2.19 Matthias Oesch, Die Europäisierung des Schweizerischen Rechts, in Die Eurokompatibilität des Schweizerischen Wirtschaftsrechts: Konvergenz und Divergenz, Thomas Cottier ed., Basle, Geneva, 2012, p. 13 – 100
[The Europeanization of Swiss Law]
The text was published in a report comprising research results on the impact of European law on Swiss economic law. It is the most succinct recent overview of the state of Europeanization of Swiss law. It contains a full description of the various stages of the individual or sectorial bilateral agreements, which have been concluded between Switzerland and the EU in the past twenty years. The text is largely descriptive and written bottom-up based on specific issues of the legal reality. It contains a helpful comprehensive list of publications and a list of relevant public documents, which can be found under the bibliographical references of this section.
Matthias Oesch is a Professor of Law at the University of Zurich and was formerly an assistant professor at the University of Bern and fellow at the World Trade Institute.
Switzerland is politically, culturally and scientifically intimately connected with the European Union. Switzerland earns every third Swiss Franc in trade with the EU and is therefore directly affected by the developments in the EU. Although Switzerland has no direct international public law obligation to apply EU-law, the developments in the EU affect Swiss law considerably. Swiss law is continuously Europeanized. The process is unsystematic and more complex than the situation of an EU-Member state. The process is less transparent and less conscious. It is in a critical phase because of the EU requirements concerning an institutional solution of securing a homogenous application of treaty law as a precondition for further negotiations.
Oesch’s text aims to describe the characteristics of the Europeanization of Swiss law and critically comment on this process. He starts with the closely-knit network of bilateral treaties between Switzerland and the EU; the transformation of these bilateral agreements into national law and their interpretation and application in practice, have far-reaching consequences for the legal developments in Switzerland.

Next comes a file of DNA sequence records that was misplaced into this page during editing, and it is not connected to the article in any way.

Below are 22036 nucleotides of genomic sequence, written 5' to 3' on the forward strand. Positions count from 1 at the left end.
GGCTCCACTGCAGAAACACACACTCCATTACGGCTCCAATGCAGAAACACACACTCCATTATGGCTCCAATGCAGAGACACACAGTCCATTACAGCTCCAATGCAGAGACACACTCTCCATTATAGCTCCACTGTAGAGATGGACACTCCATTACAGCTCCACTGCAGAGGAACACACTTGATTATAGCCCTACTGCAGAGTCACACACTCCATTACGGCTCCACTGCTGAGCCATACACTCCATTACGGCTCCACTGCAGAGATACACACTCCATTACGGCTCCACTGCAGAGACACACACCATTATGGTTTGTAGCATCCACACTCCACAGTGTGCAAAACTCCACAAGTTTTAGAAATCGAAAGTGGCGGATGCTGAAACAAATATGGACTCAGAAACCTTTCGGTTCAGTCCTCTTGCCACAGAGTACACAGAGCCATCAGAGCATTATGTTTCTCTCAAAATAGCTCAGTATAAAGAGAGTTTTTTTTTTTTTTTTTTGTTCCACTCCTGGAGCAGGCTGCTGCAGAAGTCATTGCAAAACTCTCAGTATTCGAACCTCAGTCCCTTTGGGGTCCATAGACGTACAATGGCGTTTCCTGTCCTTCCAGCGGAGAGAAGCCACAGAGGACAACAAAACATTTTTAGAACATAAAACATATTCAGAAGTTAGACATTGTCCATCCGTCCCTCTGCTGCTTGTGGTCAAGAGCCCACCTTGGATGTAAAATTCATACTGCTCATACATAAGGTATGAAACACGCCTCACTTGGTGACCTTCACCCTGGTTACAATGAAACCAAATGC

Under the heading “Autonomous Adaptation ” (Autonomer Nachvollzug), the text analyses the influences of European law, which are not adaptations originating in respective international public law treaty obligations. It follows a systematic unfolding of the principle of “Euro-compatibility of Swiss law”, which has been a guiding principle since 1988 in legislative and administrative processes in Switzerland and the introduction of the Cassis de Dijon-principle in 2010, which adds a new dimension to the Europeanization of Swiss law.
The analysis of the text is limited to the influences on Swiss law by the process of European integration embodied by the European Union. It does not deal with further “European law” instruments such as the European Convention on Human Rights, the European Patent Convention and the Lugano Convention, which also influence Swiss law in just as intensive a manner.
The text ends with an epilogue starting with the idea that the Europeanization of Swiss law is a fact. It gradually touches and influences more and more areas of life. There is hardly any field in Swiss law, which is not directly or indirectly influenced by the respective EU-law. Swiss lawyers therefore have to face these challenges and cannot limit their knowledge to the respective federal, cantonal or communal laws of Switzerland. Regarding knowledge, Oesch notes that there exist respective deficits and that the public is not enough aware of this “Euro-reflex .” (Europareflex ).
You can find a scan (PDF) of the original text here:
E_2.19_OESCH_Europäiserung des Schweizerischen Rechts_ZSR_2012